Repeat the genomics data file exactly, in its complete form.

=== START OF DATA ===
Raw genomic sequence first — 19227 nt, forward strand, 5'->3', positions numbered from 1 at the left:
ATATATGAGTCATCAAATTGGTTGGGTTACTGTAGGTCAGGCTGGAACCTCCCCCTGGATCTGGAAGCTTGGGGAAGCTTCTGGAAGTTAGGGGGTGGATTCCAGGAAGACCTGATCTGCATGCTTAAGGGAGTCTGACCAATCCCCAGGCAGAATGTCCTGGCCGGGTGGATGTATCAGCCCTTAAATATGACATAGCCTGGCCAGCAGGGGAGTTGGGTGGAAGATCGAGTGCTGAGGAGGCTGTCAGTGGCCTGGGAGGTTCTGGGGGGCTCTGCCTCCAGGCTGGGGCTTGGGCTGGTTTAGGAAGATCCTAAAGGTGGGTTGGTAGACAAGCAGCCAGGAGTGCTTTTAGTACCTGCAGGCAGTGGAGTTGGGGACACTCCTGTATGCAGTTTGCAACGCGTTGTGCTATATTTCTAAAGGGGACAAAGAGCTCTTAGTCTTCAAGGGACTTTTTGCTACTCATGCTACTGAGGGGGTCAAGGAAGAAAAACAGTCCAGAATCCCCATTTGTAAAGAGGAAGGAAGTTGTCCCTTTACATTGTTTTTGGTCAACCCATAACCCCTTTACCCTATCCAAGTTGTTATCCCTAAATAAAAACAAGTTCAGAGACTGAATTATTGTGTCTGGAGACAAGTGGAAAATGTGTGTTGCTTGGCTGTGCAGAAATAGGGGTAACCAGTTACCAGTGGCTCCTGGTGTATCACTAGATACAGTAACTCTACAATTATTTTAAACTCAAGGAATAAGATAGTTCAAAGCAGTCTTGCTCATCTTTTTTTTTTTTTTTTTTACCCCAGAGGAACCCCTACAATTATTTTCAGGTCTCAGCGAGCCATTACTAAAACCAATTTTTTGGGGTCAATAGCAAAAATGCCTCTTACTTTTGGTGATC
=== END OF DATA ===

Raw genomic sequence first — 19227 nt, forward strand, 5'->3', positions numbered from 1 at the left:
ATATATGAGTCATCAAATTGGTTGGGTTACTGTAGGTCAGGCTGGAACCTCCCCCTGGATCTGGAAGCTTGGGGAAGCTTCTGGAAGTTAGGGGGTGGATTCCAGGAAGACCTGATCTGCATGCTTAAGGGAGTCTGACCAATCCCCAGGCAGAATGTCCTGGCCGGGTGGATGTATCAGCCCTTAAATATGACATAGCCTGGCCAGCAGGGGAGTTGGGTGGAAGATCGAGTGCTGAGGAGGCTGTCAGTGGCCTGGGAGGTTCTGGGGGGCTCTGCCTCCAGGCTGGGGCTTGGGCTGGTTTAGGAAGATCCTAAAGGTGGGTTGGTAGACAAGCAGCCAGGAGTGCTTTTAGTACCTGCAGGCAGTGGAGTTGGGGACACTCCTGTATGCAGTTTGCAACGCGTTGTGCTATATTTCTAAAGGGGACAAAGAGCTCTTAGTCTTCAAGGGACTTTTTGCTACTCATGCTACTGAGGGGGTCAAGGAAGAAAAACAGTCCAGAATCCCCATTTGTAAAGAGGAAGGAAGTTGTCCCTTTACATTGTTTTTGGTCAACCCATAACCCCTTTACCCTATCCAAGTTGTTATCCCTAAATAAAAACAAGTTCAGAGACTGAATTATTGTGTCTGGAGACAAGTGGAAAATGTGTGTTGCTTGGCTGTGCAGAAATAGGGGTAACCAGTTACCAGTGGCTCCTGGTGTATCACTAGATACAGTAACTCTACAATTATTTTAAACTCAAGGAATAAGATAGTTCAAAGCAGTCTTGCTCATCTTTTTTTTTTTTTTTTTTACCCCAGAGGAACCCCTACAATTATTTTCAGGTCTCAGCGAGCCATTACTAAAACCAATTTTTTGGGGTCAATAGCAAAAATGCCTCTTACTTTTGGTGATC